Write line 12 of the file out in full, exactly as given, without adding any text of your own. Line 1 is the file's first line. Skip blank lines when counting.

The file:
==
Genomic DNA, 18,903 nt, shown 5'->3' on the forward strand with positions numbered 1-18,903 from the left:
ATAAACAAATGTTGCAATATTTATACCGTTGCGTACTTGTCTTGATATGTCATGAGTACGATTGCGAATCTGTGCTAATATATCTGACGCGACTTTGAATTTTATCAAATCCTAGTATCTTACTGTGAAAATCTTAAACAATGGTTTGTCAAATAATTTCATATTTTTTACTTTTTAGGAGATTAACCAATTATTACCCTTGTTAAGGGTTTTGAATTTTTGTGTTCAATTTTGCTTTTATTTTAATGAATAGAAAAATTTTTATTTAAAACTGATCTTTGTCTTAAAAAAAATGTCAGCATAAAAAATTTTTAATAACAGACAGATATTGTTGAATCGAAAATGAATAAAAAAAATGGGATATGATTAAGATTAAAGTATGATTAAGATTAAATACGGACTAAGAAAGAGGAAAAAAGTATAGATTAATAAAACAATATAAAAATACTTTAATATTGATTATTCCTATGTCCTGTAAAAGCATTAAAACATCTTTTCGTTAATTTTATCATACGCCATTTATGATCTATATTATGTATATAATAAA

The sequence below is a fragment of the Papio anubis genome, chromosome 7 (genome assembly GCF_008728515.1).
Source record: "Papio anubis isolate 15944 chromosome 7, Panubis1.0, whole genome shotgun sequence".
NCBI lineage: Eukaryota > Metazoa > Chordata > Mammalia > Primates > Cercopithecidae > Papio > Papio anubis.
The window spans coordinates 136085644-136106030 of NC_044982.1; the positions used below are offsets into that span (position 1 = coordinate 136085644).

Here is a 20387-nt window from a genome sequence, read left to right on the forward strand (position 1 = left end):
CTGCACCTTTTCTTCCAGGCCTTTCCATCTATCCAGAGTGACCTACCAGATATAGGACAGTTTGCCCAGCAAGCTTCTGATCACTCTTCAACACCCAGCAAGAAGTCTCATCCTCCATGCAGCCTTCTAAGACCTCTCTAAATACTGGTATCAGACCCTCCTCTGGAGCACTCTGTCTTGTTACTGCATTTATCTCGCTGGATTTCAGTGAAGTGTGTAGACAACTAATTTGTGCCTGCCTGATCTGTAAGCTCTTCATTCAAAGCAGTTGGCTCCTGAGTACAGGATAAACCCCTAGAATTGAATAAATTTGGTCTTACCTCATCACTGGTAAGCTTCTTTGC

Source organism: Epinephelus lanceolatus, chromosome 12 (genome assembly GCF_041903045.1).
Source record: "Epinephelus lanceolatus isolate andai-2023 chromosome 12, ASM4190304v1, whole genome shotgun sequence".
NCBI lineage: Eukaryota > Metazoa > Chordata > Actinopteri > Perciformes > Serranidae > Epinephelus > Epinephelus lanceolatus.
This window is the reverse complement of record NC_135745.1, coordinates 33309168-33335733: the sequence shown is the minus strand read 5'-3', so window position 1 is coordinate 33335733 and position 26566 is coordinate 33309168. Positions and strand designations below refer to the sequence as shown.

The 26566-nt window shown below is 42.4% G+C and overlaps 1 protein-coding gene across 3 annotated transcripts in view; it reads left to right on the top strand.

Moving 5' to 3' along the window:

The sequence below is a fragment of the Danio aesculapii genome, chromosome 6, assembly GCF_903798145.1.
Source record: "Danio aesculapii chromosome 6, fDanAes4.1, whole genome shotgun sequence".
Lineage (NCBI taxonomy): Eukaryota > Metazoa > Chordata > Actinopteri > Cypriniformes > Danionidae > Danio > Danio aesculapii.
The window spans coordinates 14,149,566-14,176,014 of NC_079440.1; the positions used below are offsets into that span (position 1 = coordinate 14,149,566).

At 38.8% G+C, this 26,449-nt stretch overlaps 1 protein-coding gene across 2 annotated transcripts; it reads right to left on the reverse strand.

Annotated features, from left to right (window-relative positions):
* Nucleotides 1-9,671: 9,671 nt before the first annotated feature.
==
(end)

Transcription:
This window is the reverse complement of record NC_135745.1, coordinates 33309168-33335733: the sequence shown is the minus strand read 5'-3', so window position 1 is coordinate 33335733 and position 26566 is coordinate 33309168. Positions and strand designations below refer to the sequence as shown.